In our reporting since 2016, we have looked at different types of asset manipulation that we have engaged in for financial gain. He got away with it for decades, whether submitting statements of financial condition to banks to get loans, or inflating his assets for magazines, or making his assets look less valuable when he came to certain dealings with the Internal Revenue Service.
How will the questioning differ from the questioning of Eric Trump and Donald Trump Jr. last week?
One thing that will separate his testimony from his sons’ time on the witness stand is that Donald Trump doesn’t use email — we haven’t seen any emails from him in evidence. Anything that references the former president will come in emails or notes from someone else who is referring to him. Or from his signature on documents, but that is not as powerful as email.
What was persuasive about the attorney general’s direct examination of Eric Trump last week was lawyers for the attorney general put email after email after email up on the screen and questioned him about this appraisal of this property and that appraisal of that property. The repetitive nature of the questioning made a strong impression and undermined Eric Trump’s claims that he wasn’t involved in the minutia of the business and the valuations at the heart of this case.
Do you expect Trump to follow the path laid out by his lawyer, who said earlier in the trial that a statement of value is an estimate, not an absolute?
Arriving at a valuation is an art, not a science, but you can’t take it to an extreme.
The attorney general is not just saying there was a huge range. The evidence is n’t just “Oh, I’ve inflated his numbers to a bit.” There is evidence the inputs that went into the valuations were faulty. Things like: Did the Trump Organization have comparables that were actually comparable?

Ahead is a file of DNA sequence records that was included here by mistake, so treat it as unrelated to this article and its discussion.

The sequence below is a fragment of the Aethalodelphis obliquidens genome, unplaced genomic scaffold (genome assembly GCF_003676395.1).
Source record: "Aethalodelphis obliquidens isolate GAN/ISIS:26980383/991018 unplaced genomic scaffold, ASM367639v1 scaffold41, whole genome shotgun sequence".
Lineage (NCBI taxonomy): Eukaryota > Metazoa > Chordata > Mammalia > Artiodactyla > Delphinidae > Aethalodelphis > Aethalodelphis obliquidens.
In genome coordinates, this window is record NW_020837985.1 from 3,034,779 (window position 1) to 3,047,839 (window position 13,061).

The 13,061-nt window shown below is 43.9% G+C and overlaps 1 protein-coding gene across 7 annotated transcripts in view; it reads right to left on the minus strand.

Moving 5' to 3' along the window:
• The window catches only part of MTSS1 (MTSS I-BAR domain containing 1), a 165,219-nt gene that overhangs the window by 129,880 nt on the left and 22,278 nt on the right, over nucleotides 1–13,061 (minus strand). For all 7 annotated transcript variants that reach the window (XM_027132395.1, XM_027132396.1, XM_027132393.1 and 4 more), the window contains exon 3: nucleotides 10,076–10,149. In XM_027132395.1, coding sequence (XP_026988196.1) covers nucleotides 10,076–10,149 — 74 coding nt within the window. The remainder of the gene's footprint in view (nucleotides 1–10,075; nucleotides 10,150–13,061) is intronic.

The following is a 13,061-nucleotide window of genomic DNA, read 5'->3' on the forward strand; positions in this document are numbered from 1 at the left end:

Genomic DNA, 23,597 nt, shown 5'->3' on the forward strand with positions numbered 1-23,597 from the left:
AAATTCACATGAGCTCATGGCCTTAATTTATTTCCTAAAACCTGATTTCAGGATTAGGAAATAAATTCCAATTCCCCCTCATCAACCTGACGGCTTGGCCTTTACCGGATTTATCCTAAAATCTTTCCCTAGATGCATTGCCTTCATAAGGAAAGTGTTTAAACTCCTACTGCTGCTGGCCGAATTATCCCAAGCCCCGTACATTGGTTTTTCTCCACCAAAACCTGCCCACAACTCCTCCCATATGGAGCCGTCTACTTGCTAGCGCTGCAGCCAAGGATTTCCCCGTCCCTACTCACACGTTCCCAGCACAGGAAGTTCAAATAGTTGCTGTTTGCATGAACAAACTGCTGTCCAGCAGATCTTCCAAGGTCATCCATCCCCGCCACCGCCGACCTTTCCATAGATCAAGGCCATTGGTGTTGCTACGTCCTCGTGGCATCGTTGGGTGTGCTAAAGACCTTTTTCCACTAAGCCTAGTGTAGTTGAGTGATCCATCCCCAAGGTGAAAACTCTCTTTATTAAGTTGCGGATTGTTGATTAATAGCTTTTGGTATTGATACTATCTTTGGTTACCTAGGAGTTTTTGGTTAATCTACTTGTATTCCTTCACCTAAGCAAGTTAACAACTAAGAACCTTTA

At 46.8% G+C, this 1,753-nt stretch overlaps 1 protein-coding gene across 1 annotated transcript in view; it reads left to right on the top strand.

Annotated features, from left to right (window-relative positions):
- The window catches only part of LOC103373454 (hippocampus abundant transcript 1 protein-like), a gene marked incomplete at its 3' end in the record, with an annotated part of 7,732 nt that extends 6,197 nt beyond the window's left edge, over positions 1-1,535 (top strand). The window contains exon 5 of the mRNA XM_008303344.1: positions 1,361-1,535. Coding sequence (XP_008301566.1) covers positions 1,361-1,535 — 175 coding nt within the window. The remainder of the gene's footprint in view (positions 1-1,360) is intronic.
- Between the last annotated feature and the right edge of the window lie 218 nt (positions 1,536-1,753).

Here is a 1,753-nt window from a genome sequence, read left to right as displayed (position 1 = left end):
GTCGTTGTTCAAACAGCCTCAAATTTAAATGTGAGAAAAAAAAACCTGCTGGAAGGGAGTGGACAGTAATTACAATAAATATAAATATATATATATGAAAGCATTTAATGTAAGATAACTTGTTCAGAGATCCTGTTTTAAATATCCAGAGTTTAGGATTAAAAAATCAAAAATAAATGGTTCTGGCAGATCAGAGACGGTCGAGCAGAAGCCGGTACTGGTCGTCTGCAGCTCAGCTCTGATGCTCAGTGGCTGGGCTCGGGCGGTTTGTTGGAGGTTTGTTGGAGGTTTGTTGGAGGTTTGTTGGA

For example, in putting a value of an apartment with a view of Central Park, did they compare it to a smaller apartment blocks away with no view, or to a comparable apartment nearby?
What will Trump say if he’s questioned about Michael Cohen’s testimony that Trump had a net worth figure in mind and wanted Cohen to “reverse engineer” the statements, inflating the numbers to get to that figure?
Michael Cohen said Trump didn’t specifically tell him to inflate the numbers. He likened Trump’s actions to a mob boss telling you what he wants without directly telling you. Trump is going to seize on this, if asked, saying he didn’t explicitly order Cohen to do anything.
Expect a mostly sunny day, with temperatures reaching into the high 50s. In the evening, there should be a slight chance of rain and a temperature dip to the low 50s.
In effect until Tuesday (Election Day).
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It was a summer evening in 1974, and I was on my way to visit my boyfriend, who lived on Ocean Avenue near Avenue J in Brooklyn.
I had come from Queens and was reading a paperback novel, “Green Mansions” by William Henry Hudson, while waiting for the M train on an elevated platform.
At one point, I took a step, and the book fell out of my hands onto the tracks.
Suddenly, a tall young man jumped down, retrieved it, climbed back up and handed it to me with a smile on his face.